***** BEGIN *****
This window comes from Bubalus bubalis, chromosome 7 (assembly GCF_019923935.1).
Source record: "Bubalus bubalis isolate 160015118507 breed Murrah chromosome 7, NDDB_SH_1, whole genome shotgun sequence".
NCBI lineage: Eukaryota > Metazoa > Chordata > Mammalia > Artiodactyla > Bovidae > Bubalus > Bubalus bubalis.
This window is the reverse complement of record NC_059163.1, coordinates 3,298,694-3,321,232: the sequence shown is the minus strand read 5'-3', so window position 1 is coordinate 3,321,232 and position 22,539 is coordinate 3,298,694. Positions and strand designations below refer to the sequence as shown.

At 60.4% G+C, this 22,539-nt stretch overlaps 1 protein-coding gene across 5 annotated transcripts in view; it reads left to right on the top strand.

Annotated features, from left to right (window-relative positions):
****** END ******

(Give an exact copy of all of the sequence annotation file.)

This window comes from Bubalus bubalis, chromosome 7 (assembly GCF_019923935.1).
Source record: "Bubalus bubalis isolate 160015118507 breed Murrah chromosome 7, NDDB_SH_1, whole genome shotgun sequence".
NCBI lineage: Eukaryota > Metazoa > Chordata > Mammalia > Artiodactyla > Bovidae > Bubalus > Bubalus bubalis.
This window is the reverse complement of record NC_059163.1, coordinates 3,298,694-3,321,232: the sequence shown is the minus strand read 5'-3', so window position 1 is coordinate 3,321,232 and position 22,539 is coordinate 3,298,694. Positions and strand designations below refer to the sequence as shown.

At 60.4% G+C, this 22,539-nt stretch overlaps 1 protein-coding gene across 5 annotated transcripts in view; it reads left to right on the top strand.

Annotated features, from left to right (window-relative positions):